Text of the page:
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Covering the Election with Esteban Roman

November, 2012

Esteban Roman, IEC Echange Visitor of the Month, November 2012

Esteban Roman is a journalist from Mexico now training in Miami, Florida.


What are the differences between journalism in the US and Mexico?

The quality level of journalism is different here from Mexico. In Mexico, election coverage is about recording and publishing what the candidates say. Here, some journalists and media outlets try to go beyond that. There’s a fact-checking tradition here. There's a drive to see if what the candidates say is really accurate.
As part of my training program, I was able to participate in organizing a gathering of students at the University of Miami to ask questions of Obama and Romney. I helped to do some research so that the news anchors could ask questions based on facts, not opinion.

What’s different between US and other cultures?

I’ve been in many countries and there’s a sense of public domain. Here, you have to pay for everything. You have to pay for parking and you can’t get a bus everywhere. There’s a lack of public transportation, except in cities like New York. In Sweden, people think that having a car is a bad thing, because it contributes to pollution. In the US, economic growth and personal development is tied to car ownership.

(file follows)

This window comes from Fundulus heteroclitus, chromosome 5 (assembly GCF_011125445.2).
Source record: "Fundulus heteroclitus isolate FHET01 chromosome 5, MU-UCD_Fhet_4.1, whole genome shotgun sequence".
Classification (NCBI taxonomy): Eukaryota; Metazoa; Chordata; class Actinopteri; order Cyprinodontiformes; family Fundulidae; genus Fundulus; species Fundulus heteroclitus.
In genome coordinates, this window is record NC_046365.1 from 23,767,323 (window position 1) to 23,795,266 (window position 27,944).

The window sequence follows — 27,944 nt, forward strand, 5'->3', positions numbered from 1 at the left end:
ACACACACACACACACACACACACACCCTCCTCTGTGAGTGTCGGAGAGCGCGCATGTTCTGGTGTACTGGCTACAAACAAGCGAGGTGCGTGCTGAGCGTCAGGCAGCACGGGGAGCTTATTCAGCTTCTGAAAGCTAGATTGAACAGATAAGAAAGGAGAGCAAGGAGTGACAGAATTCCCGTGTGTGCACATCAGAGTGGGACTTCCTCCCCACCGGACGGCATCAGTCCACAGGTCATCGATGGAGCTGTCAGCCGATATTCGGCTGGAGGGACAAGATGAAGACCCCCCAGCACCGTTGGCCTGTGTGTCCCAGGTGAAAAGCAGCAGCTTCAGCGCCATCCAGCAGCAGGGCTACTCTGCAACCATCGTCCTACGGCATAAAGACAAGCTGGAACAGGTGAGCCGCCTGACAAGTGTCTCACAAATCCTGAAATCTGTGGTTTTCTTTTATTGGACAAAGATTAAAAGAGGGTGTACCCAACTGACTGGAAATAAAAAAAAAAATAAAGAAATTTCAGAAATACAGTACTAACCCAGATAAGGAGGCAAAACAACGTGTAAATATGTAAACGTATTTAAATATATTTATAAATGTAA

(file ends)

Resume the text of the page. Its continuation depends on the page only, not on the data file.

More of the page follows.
Where would you like to visit in the US?

I would like to go to a place like Wyoming of Kansas. Not a big city, but a little town.

What do you like to do in your free time?

I live in South Beach. I like to go running on the beach. You can’t do that in Mexico, because it’s unsafe. Here, I feel safe all the time. In my free time, I go to new places with my friends, watch cultural movies, visit the shops and restaurants at Lincoln Road. I also participated in organizing an art walk event (parade of artists) and attended a Miami Heat basketball game.

How have you been able to share Mexican culture with your friends here?

I brought chocolate skulls to friends for Dia de los Muertos.

What do you miss from Mexico?

Only food. Tex-Mex is completely different from Mexican food. The tacos are crunchy here! You would never see that in Mexico. But I do like the way people in Miami make enchiladas—like lasagna with cheddar cheese.

Do you have any advice for other J-1 exchange visitors in the United States?

1.    Don’t be afraid to ask questions, because people here might assume that you understand what they are saying. Let them know when you’re not coming from the same cultural context.
2.    Watch out for the prices. Sales tax! Usually, in other countries, the price displayed in the store is the actual price.
3.    The rules of the road are not very logical if you’re not from here.

What do you think of Miami?

Many people here warned me that Miami is not really the US. Miami is a great place to get to know Latin America. It is like the capital of Latin America because the people of every Latin American country are represented here. There are not many Mexicans, but lots of Cubans, Colombians and Venezuelans.

Miami is known as the “capital of shallowness”. You hear about plastic surgery, luxury cars and huge amounts of money. But actually, that’s not true. If you really get to know many different types of people in different areas of Miami, the people who have to work hard every day to make a living, you will find that there is more to Miami than beaches, sand and night clubs.